The mypy configuration file¶
Mypy supports reading configuration settings from a file. By default
it uses the file
mypy.ini with fallback to
setup.cfg in the current
.mypy.ini in the user home directory if none of them are
--config-file command-line flag can be used to read a different
file instead (see –config-file).
It is important to understand that there is no merging of configuration
files, as it would lead to ambiguity. The
has the highest precedence and must be correct; otherwise mypy will report
an error and exit. Without command line option, mypy will look for defaults,
but will use only one of them. The first one to read is
Most flags correspond closely to command-line flags but there are some differences in flag names and some flags may take a different value based on the module being processed.
The configuration file format is the usual
format. It should contain section names in square brackets and flag
settings of the form NAME = VALUE. Comments start with
A section named
[mypy]must be present. This specifies the global flags. The
setup.cfgfile is an exception to this.
Additional sections named
[mypy-PATTERN1,PATTERN2,...]may be present, where
PATTERN2, etc., are comma-separated patterns of fully-qualified module names, with some components optionally replaced by *`s (e.g. ``foo.bar`,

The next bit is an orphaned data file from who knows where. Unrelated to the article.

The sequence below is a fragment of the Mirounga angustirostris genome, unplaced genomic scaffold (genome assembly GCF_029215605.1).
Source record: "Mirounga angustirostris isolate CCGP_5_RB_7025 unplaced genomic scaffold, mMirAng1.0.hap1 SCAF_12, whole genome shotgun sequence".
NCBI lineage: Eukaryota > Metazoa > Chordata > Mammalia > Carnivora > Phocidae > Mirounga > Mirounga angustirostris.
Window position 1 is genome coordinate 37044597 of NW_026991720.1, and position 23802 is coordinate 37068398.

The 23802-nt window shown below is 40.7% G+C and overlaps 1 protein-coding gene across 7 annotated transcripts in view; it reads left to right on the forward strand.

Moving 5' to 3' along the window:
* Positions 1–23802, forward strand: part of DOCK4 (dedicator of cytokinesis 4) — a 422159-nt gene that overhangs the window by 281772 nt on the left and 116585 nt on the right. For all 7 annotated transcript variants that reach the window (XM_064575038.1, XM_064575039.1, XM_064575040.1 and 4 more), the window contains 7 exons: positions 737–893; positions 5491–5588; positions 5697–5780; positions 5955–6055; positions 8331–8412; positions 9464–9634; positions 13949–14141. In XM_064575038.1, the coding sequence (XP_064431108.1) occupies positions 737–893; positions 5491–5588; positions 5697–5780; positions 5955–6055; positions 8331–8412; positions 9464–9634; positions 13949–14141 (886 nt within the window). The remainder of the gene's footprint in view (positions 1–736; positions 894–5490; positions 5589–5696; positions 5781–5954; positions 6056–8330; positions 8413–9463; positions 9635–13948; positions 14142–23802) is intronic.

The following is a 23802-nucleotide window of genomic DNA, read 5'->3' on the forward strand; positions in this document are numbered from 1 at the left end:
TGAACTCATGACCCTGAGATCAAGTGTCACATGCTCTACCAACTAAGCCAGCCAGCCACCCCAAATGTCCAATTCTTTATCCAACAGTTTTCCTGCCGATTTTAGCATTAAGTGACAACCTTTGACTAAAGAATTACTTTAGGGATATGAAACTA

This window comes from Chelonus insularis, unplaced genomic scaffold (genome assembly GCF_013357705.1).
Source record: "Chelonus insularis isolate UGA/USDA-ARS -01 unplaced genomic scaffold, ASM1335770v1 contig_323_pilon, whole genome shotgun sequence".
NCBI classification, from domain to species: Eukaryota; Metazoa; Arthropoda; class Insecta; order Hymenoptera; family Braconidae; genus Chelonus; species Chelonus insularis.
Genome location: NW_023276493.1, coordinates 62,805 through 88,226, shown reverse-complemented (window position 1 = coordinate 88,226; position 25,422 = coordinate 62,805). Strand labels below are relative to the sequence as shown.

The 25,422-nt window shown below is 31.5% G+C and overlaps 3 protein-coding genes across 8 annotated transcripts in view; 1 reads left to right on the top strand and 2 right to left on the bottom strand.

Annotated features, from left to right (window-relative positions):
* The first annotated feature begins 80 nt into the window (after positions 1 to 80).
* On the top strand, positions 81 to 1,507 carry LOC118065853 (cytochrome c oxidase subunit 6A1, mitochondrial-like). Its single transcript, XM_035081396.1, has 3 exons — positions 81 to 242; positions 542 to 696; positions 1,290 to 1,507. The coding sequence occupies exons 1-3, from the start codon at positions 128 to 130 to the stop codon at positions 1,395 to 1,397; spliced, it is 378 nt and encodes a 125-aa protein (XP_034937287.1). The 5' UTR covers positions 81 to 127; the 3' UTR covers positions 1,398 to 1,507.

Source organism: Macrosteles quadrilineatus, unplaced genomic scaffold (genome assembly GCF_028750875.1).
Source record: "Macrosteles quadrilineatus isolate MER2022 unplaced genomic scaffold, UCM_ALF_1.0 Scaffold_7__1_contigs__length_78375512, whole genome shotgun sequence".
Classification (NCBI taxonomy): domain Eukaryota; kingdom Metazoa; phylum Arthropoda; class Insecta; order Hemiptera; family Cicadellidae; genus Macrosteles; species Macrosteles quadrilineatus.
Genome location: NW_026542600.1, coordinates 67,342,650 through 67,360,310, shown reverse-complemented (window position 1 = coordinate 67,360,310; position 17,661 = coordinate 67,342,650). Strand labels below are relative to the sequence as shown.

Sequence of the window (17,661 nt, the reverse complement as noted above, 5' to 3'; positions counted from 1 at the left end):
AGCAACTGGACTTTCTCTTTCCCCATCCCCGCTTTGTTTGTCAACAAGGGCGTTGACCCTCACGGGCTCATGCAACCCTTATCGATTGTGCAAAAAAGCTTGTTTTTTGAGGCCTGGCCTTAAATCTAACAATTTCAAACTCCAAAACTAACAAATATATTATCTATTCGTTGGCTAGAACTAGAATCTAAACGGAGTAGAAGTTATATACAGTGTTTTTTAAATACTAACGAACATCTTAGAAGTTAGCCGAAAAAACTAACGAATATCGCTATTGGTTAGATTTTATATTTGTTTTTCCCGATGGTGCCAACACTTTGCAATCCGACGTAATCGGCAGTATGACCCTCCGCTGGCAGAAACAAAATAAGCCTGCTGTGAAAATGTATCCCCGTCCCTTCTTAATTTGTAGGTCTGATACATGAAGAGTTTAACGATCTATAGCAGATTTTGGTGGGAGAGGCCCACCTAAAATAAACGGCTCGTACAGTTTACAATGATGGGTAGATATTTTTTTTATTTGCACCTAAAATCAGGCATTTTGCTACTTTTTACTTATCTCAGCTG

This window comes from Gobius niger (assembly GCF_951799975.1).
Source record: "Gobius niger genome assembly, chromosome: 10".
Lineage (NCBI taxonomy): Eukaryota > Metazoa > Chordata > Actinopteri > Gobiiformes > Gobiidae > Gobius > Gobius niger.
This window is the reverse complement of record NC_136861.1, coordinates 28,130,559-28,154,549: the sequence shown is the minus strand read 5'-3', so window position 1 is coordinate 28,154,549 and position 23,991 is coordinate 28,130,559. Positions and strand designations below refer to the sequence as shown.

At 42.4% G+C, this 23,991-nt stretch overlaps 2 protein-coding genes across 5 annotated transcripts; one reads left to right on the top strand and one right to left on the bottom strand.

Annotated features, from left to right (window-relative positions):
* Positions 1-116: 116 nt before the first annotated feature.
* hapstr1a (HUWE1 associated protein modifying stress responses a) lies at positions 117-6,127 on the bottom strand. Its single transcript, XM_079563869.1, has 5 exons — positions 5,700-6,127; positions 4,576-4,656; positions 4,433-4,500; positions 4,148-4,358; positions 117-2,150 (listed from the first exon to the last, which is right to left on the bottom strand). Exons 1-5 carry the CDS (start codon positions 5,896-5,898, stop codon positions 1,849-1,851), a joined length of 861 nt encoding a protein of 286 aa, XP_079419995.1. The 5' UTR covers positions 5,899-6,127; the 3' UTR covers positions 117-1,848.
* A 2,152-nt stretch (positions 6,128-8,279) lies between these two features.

foo.*.baz). These sections specify additional flags that only apply to modules whose name matches at least one of the patterns.
A pattern of the form
qualified_module_namematches only the named module, while
dotted_module_nameand any submodules (so
foo.bar.*would match all of
Patterns may also be “unstructured” wildcards, in which stars may appear in the middle of a name (e.g
site.*.migrations.*). Stars match zero or more module components (so
- When options conflict, the precedence order for the configuration sections is:
- Sections with concrete module names (
- Sections with “unstructured” wildcard patterns (
foo.*.baz), with sections later in the configuration file overriding sections earlier.
- Sections with “well-structured” wildcard patterns
foo.bar.*), with more specific overriding more general.
- Command line options.
- Top-level configuration file options.
- Sections with concrete module names (
The difference in precedence order between “structured” patterns (by specificity) and “unstructured” patterns (by order in the file) is unfortunate, and is subject to change in future versions.